Healing Bodies and Budgets

The Principia College Benevolence Fund helps financially aid students with the cost of practitioners


Mackenzie Talcott
Student Government Reporter

This semester, Student Government has teamed up with the Christian Science Organization and Student Life to create a Benevolence Fund that will help students in need cover the cost of Christian Science practitioner services.
As part of its mission to care for the well-being of Principia College students, Student Government, with help from Dean of Students Debra Jones and CSO President Vanessa Ramirez-Jasso, spent these past two semesters working on the creation of the Benevolence Fund.
“We were looking to clear out a roadblock for people wanting to use practitioners,” says Student Body Vice President Robby Butler.
For students to utilize the fund, students must first apply. Once approved, they can then receive aid from the fund to pay practitioners’ fees.
“I think a lot of students are hesitant sometimes to engage a practitioner because they are concerned about the cost,” says Christian Science nurse Danielle Puduski. “Alleviating that deterrent for them and allowing them to focus on the healing is very helpful.”
Several students have already shown interest in applying for the Benevolence Fund this semester, even though it has yet to be fully advertized for.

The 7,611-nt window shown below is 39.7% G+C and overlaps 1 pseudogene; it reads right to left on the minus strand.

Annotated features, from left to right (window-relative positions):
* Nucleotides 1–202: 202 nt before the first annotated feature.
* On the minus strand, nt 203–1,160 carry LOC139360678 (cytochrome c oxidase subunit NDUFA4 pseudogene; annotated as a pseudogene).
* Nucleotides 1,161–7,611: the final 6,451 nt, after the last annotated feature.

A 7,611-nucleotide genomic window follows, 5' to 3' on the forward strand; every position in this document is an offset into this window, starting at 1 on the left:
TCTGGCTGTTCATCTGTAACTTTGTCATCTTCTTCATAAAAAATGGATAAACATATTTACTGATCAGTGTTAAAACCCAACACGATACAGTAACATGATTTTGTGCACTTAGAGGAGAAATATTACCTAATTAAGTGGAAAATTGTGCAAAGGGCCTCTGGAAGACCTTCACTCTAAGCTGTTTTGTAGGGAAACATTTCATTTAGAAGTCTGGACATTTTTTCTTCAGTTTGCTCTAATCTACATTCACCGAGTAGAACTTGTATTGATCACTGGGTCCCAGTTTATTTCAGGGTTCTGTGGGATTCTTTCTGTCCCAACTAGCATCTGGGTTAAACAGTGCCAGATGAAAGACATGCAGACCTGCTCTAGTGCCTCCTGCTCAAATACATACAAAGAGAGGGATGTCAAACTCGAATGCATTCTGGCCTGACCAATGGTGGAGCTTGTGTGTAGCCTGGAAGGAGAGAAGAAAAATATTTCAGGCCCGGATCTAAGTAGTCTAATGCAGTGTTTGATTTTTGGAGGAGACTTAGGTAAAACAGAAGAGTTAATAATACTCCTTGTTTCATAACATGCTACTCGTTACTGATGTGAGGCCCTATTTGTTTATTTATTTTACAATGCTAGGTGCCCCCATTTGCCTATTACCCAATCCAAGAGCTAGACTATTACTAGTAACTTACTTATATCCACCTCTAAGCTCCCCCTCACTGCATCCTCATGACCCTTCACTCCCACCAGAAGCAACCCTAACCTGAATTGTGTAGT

Student Government, CSO, and Student Life budgets equally finance the Benevolence Fund. Therefore, if students are to be approved, “the Dean of Students, the Student Body President, and the President of the CSO, [each act] as [a] representative [for] each portion of the fund,” said Student Body President Emma Herman. Upon approval, the fund managers will then handle the invoice from the practitioner.
Those involved in the creation of the Benevolence Fund hope that it will encourage students to work, without worry, with practitioners. However, they are not yet clear on how to assure the fund will not be abused while encouraging those who could potentially be helped to apply.
Another area of uncertainty regarding the Benevolence Fund is how it will cover the extra tax on an international invoice when calls are made to practitioners from outside of the United States. The fund managers will only receive an invoice from the student’s practitioner, but will not be able to view the amount of the international tax.
The fund managers are currently looking for a way to solve this problem.
“We are keeping that in mind and letting international students know that that is something they need to be aware of,” said Ramirez-Jasso. The first fund-users will serve as “guinea pigs,” but their experiences will help to work out any kinks within the system.
People often wonder where the line is between needing to pay practitioners and simply having a conversation with them. According to Puduski, “when the person specifically asks for a treatment from the practitioner,” they are then expected to pay.
Practitioners are often eager to help answer questions about Christian Science, but asking for help in prayer or in treating a specific issue will incur a fee. While all practitioners are different and some may disclose what they charge upfront, it is common practice for the caller to ask what the practitioner’s rate is before asking specifically for a treatment. In the case of the Benevolence Fund, that responsibility still falls to the student who will then request funding.
“We want [students] not to feel hindered. That’s the whole goal,” said Herman.
Students can apply for the Benevolence Fund on Prinweb under “Request Forms.”

Image courtesy of Emelie Fredrikson

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